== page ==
Yangon’s ‘new city’ plan raises a billion-dollar question

With the New Yangon City project, the government needs to learn the lessons of Myitsone and Kyaukphyu.

By SITHU AUNG MYINT | FRONTIER

ON JANUARY 12, the Chinese embassy in Yangon issued a statement that mentioned the US$.3.6 billion Myitsone dam project, suspended by the government since 2011, in a manner that aroused indignation in political circles and among the public. The statement, issued after a visit to Myitkyina by Chinese ambassador Mr Hong Liang, attributed Hong as having told Kachin leaders, “If this issue fails to be resolved after a long delay, it will seriously hurt the confidence of Chinese entrepreneurs in investing in Myanmar.”

However, at an event in mid February to discuss the building of a “New City” across the river from downtown Yangon, it was revealed that China’s state-owned China Communications Construction Co Ltd had proposed spending $1.68 billion on infrastructure for the project. This seems to contradict the ambassador’s statement about Chinese investors holding back. It’s time to take a closer look at the New Yangon City project led by the Yangon Region government and discuss its partnership with CCCC.

The New Yangon City is intended to cover an area twice the size of Singapore. The first phase, which has been approved by the Yangon Region parliament, would be implemented on an area covering 20,000 acres (about 8,000 hectares) west of the Yangon River, opposite Kyimyindaing Township. The vehicle established in March last year by the regional government to implement the ambitious plan is the New Yangon Development Co, with prominent businessman Mr Serge Pun, also known as U Theim Wai, as CEO.

Amid criticism over a lack of transparency, NYDC signed an agreement with CCCC last May to prepare a detailed infrastructure proposal. However, a final decision will be based on what’s known as a “Swiss challenge”, rebranded as “NYDC challenge”, under which other companies are able to submit counter proposals for the infrastructure work, and would be required to refund CCCC’s costs if its counter proposal succeeds. The winning company and the NYDC will form a joint venture to implement the plan and it will sell land to investors for building factories, hotels and housing to earn back the infrastructure costs.

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The $1.68 billion proposal by CCCC includes building two bridges to connect the new city with downtown Yangon, 26 kilometres of roads, and a water treatment, supply network and sewage system for five townships and an industrial zone. CCCC says it has the funds to invest in the project.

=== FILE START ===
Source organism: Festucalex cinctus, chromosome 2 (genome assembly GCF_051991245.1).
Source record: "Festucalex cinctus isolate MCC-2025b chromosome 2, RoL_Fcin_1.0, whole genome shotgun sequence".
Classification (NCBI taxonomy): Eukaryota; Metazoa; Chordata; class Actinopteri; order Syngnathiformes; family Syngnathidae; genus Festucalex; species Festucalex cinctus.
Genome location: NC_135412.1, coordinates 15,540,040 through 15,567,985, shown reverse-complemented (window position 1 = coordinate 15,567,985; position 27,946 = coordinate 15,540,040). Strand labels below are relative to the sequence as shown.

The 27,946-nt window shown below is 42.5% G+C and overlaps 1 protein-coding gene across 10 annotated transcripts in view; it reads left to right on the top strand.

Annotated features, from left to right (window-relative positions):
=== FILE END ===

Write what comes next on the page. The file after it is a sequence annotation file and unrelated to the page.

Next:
Myanmar’s contribution to the project is land valued at $144 million. The valuation was based on the rate at which the government sold the land for the Thilawa Special Economic Zone, of $5 per square metre. The investment ratio for the new city project is for CCCC to foot 92 percent and NYDC eight percent.  When the project begins to generate revenue, CCCC will take 95 percent and NYDC the rest. Once CCCC has recovered its investment, it will take 75 percent of earnings and NYDC will take 25 percent.

Critics say that price at which the land has been valued is too low and the 13 percent internal rate of return sought on CCCC’s investment is too high. There is concern that Myanmar may drown in Chinese debt as a result.

It’s worth considering other China-backed projects, such as the Myitsone dam and the deep sea port and SEZ in Kyaukphyu, Rakhine State. The Chinese company that was building the dam said in 2015 that it had spent $800 million and the interest on its investment was adding $50 million a year to the cost of the project. If Myanmar had to pay compensation for suspending the dam, it would be a significant amount. Meanwhile, hard negotiating by the government saw the cost of the Kyaukphyu port project reduced from more than $7 billion to $1.3 billion, with the Chinese stake being reduced from 85 to 70 percent.

With the New Yangon City project, the government needs to learn the lessons of Myitsone and Kyaukphyu, and be extremely wary of indebting the nation too heavily, and souring its relationship with China, through a mega project that may fail midway through.

By Sithu Aung Myint

By Sithu Aung Myint

Sithu Aung Myint became a reporter in 1997. Prior to Myanmar gaining its press freedom in 2012, he worked for various exile media outlets, and is now one of Myanmar's most respected political commentators.
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